samantha walsh wedding photo

When the long-awaited day finally comes for you to stand before your beaming congregation of family and friends, feeling lighter than air, wearing the most expensive dress you’ll ever own and full of hope and optimism for the future, it’s easy to repeat those solemn vows. The hard part, as I was to discover, is keeping them.


As my new husband and I turned to each other, rings exchanged, smiling as the hot Ibizan sun dropped down behind the sprawling hills of Santa Eulalia, neither of us had even the slightest inkling of the fate that was about to befall us. Having been together for the previous seven years, we knew each other inside out – our strengths, weaknesses, similarities and glaring differences, and had decided that yes, this was my forever partner.

We weren’t perfect (who is?) but we were perfect for each other: a young working-class couple sharing a love of travel, clubbing and all things fun. Of course we’d faced challenges, such as the untimely passing of Liam’s father a few years previously, but had come through it closer than ever.

Little did we know as the cameras flashed, the champagne flowed and we danced into the early hours, that our vows would soon be tested to the limit…

Like most couples, we intended to follow that well-trodden path: love, house, engagement, marriage, children. It’s human nature to yearn for a partner, someone to share our lives with….then the irrepressible desire to reproduce kicks in and the rest is history….isn’t it?

After a few more years of working, holidaying and partying we looked up through the fog of our Sunday morning hangovers and realised that our friends were gradually dropping off the radar, having been struck down with that lifelong disease that is as yet incurable – parenthood.

A fate worse than death, since they are still standing in front of you but their eyes have glazed over zombie-like; sure, they look the same, they sound the same, but they are lost to this condition and one glimpse of them clutching the fruit of their loins in a loved-up fug of oxytocin and you know that your friend, and your friendship, will never be the same again.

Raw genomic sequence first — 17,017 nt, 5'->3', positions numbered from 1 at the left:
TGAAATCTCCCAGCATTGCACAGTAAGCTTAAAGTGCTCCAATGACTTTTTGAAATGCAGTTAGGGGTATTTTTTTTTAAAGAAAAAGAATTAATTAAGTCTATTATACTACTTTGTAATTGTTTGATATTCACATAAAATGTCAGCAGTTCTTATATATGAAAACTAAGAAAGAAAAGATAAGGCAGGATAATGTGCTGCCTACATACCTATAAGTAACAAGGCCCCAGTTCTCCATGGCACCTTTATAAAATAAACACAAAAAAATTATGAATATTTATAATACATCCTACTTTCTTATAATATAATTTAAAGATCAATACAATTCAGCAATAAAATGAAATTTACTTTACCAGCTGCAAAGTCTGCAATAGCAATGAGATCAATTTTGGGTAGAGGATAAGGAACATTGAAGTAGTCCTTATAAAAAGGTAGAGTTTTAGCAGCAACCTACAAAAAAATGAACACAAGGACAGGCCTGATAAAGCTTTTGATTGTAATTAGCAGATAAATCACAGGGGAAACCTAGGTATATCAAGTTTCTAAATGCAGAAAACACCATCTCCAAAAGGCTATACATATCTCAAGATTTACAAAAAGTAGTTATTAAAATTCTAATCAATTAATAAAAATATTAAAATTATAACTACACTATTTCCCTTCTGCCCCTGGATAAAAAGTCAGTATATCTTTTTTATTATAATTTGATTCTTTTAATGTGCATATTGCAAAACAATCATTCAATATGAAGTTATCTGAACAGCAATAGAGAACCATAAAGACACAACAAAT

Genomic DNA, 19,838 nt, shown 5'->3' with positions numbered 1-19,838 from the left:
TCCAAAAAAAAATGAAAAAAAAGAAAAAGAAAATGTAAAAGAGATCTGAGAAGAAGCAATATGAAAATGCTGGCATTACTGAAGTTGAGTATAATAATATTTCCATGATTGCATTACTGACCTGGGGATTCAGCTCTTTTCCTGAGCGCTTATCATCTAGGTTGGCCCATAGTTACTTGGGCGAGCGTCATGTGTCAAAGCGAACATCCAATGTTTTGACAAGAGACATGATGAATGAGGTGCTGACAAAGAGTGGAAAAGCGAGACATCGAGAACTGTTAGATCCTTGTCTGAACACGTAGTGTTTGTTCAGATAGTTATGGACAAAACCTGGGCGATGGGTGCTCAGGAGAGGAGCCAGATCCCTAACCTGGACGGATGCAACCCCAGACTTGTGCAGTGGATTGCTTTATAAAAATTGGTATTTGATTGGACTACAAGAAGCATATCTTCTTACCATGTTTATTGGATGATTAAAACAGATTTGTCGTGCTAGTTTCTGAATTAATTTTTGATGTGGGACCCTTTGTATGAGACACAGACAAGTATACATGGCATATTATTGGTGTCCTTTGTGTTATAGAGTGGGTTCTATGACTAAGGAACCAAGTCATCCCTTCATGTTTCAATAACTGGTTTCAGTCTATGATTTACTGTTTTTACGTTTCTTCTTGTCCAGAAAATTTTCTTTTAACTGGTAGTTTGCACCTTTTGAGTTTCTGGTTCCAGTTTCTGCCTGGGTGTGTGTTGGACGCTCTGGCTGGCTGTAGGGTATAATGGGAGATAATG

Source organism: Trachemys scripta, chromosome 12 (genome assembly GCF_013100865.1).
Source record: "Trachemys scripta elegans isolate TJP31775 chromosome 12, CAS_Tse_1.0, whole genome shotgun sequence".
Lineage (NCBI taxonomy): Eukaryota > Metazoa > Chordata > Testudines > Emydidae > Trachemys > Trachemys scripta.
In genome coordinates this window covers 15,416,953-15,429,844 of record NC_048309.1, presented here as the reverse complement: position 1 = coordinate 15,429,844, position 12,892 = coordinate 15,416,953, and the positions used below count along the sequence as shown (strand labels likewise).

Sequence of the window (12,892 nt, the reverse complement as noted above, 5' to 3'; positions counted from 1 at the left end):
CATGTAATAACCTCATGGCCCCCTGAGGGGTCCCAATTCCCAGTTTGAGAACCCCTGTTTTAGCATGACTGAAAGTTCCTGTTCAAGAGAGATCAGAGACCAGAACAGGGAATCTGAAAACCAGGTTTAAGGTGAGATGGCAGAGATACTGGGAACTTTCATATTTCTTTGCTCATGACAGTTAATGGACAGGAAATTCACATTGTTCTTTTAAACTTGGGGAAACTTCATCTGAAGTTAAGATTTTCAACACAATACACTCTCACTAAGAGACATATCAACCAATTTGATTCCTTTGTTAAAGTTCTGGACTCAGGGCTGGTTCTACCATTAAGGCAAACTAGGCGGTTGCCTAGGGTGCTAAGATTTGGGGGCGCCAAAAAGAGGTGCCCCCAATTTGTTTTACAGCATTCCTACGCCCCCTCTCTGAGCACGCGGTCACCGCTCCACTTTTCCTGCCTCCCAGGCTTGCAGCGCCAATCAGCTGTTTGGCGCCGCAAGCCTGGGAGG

It would be easier to accept in many ways if you never saw them again, such is the torment of seeing your buddy in this state – still present, but knowing that your relationship is changed forever. The first time this happened it took my breath away.

We trotted round to visit our fun-loving, clubbing mates, bottle of bubbly in hand, hoping they’d introduce us to their first little bundle of joy…then we could bundle it off to bed and have a party. Not so! Once a baby has been dispelled from the body, a large portion of that woman’s personality is lost with the placenta, chucked in the hospital incinerator with the afterbirth, never to be seen again. Did she have a baby or a lobotomy? I wondered.

As we made our way home, sober and sobered by the experience of our lost pals, I consoled myself with the knowledge that soon I too would have a personality bypass as I passed a sproglet.

Only it never happened.

Baby after bouncing baby claimed the fun-loving friends I’d shared so much with, until there were more babies than bird-mates left. It was an epidemic. Except I seemed to be immune from catching this particular contagion. It was like being the only remaining survivor after the apocalypse. I could empathise with Will Smith in I Am Legend.

Years passed and soon I was the only female left on the face of the Earth not pushing a pram and discussing breastfeeding versus bottle or little Johnny’s sleeping patterns. Or so it felt. Friends dropped like flies, and I hung around the sidelines, hoping their abundance of hormones would somehow perk up my progesterone, awaken my barren womb.

 It was not to be. We travelled the world for six months as a distraction, but when we got back several more babies had appeared. They were like multiplying Mogwai; I was starring in my very own Gremlin horror sequel.  I’d drown myself in Sauvignon as every conversation invariably turned to baby talk, zoning out as a form of self-preservation.

Reluctantly we surrendered and called in the big guns. The St Barts fertility doctors performed every humiliatingly invasive procedure they could think of (plus a few more seemingly thrown in just for their own amusement), before 3 agonising rounds of IVF. Eventually they gave up on my flat-lining embryos with a sigh, visibly frustrated as they downed tools that my faulty Fallopians had messed up their 25% live birth rate success stats